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Clause 1 — Main rate of corporation tax for financial year 2011

Part of Finance Bill – in the House of Commons at 8:30 pm on 12th July 2010.

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Photo of Stephen Timms Stephen Timms Shadow Financial Secretary, Shadow Minister (Digital Britain) 8:30 pm, 12th July 2010

I beg to move amendment 49, page 1, line 6, at end add-

'(2) In section 2(2)(a) of the Finance Act 2010, after "companies", add "not meeting the condition in (c) below".

(3) At the end of section 2 of the Finance Act 2010 add-

"(c) 26 per cent. on profits of companies whose taxable profits will be increased by more than 1 per cent. as a result of changes in investment allowances.".'.

It is a puzzling feature of the Budget that, on the one hand, the Chancellor is gambling on a big increase in investment, and basing his Budget arithmetic on the belief that investment will grow in each of the next three years at a rate that has been achieved in only one year in the last 40. That is an heroic assumption about investment growth, and if it proves to be untrue, the Budget gamble will fail. At the same time as banking on that huge increase in investment, he has announced that he will drastically cut the incentives for investment. The rates of capital allowances will be reduced from 20% to 18%, and the annual investment allowance will be cut by three quarters, from £100,000 to just £25,000. It is hard to see how the forecast growth in investment can be reconciled with such a big cut in investment allowances. The Budget was billed as Britain being open for business, yet it will clearly reduce the prospects for growth, as the Office for Business Responsibility confirmed in its two projections, before and after the Budget. Indeed, the International Monetary Fund, in its projections last week, also downgraded its growth forecast for the UK economy as a result of the Budget.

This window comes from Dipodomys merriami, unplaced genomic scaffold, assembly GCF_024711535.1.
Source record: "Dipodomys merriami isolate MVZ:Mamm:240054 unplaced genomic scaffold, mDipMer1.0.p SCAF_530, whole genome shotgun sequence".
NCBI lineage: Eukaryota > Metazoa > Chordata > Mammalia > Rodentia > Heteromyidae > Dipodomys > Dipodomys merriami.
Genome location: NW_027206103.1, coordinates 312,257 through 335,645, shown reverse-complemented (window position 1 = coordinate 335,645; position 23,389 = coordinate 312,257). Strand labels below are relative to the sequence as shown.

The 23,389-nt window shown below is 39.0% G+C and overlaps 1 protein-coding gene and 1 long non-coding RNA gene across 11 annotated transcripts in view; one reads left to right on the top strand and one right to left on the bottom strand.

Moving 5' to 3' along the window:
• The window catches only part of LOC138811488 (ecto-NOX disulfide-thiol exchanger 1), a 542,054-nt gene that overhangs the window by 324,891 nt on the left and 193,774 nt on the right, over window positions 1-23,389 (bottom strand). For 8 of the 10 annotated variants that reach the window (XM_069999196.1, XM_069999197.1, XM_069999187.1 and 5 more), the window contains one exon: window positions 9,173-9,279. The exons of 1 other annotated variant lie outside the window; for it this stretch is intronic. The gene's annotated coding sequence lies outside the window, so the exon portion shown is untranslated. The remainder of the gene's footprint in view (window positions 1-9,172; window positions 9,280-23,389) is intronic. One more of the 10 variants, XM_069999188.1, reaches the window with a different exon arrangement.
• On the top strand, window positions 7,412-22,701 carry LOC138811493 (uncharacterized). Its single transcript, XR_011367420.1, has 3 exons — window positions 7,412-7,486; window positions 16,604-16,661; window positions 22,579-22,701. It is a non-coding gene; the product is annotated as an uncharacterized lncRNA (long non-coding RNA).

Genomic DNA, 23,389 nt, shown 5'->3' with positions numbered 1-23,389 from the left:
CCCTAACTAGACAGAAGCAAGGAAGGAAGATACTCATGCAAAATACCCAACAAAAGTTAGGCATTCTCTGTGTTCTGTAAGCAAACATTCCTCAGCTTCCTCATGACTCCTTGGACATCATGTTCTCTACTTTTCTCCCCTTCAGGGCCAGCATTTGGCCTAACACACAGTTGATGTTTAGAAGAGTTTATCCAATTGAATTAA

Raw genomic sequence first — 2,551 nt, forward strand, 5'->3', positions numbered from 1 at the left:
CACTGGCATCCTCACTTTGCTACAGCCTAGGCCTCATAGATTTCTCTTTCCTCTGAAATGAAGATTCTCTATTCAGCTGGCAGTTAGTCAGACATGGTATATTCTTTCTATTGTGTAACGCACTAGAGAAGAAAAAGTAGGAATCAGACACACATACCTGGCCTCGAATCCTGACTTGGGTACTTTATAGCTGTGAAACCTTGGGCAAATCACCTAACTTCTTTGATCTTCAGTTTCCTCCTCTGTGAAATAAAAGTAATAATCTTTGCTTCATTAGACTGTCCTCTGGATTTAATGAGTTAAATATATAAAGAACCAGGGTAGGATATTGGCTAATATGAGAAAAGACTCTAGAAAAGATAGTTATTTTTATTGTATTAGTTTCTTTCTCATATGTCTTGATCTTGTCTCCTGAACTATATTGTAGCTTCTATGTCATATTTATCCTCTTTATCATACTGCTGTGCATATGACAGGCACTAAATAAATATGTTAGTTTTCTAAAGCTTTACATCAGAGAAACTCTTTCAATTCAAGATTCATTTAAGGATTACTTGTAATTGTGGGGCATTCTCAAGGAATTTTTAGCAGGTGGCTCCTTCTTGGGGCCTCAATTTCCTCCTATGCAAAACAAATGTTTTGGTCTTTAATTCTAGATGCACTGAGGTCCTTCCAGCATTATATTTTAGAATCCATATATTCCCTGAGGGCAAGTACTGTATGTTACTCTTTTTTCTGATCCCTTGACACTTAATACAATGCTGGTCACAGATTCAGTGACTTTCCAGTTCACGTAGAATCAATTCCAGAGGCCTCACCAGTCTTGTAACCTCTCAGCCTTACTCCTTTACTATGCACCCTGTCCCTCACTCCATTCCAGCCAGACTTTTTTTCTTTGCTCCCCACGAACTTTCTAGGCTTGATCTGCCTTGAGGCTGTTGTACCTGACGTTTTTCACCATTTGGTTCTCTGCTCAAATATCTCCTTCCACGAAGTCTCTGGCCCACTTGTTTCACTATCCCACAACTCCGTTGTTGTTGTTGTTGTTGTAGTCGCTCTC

We have here a collision of conflicting objectives, which we highlight in the amendment. We propose a lower rate of corporation tax for companies that lose out from the reduction of allowances above a certain threshold. The Institute for Fiscal Studies pointed out before the election that the losers as a result of the Conservatives' approach would be those making big investments and earning modest profits, notably

"in the manufacturing and transport sectors", and that the gainers would typically be in the financial sector.

We do not yet know what the legislation on allowances will say. The Chancellor said in his Budget speech that the change in the rate of capital allowances and the lower annual investment allowance would not take effect until 2012. Will the Minister confirm that the coalition Government are planning no reduction at all in investment allowances in the current financial year? Will the changes announced by the Chancellor in the Budget be in the Finance Bill later this year or will they be delayed until next year's Finance Bill? I hope that the Minister will also comment on the principles underlying our amendment. How can it make sense to reduce so drastically the incentives for investment in a period in which the Budget depends so heavily on an unprecedentedly large and sustained increase in investment?

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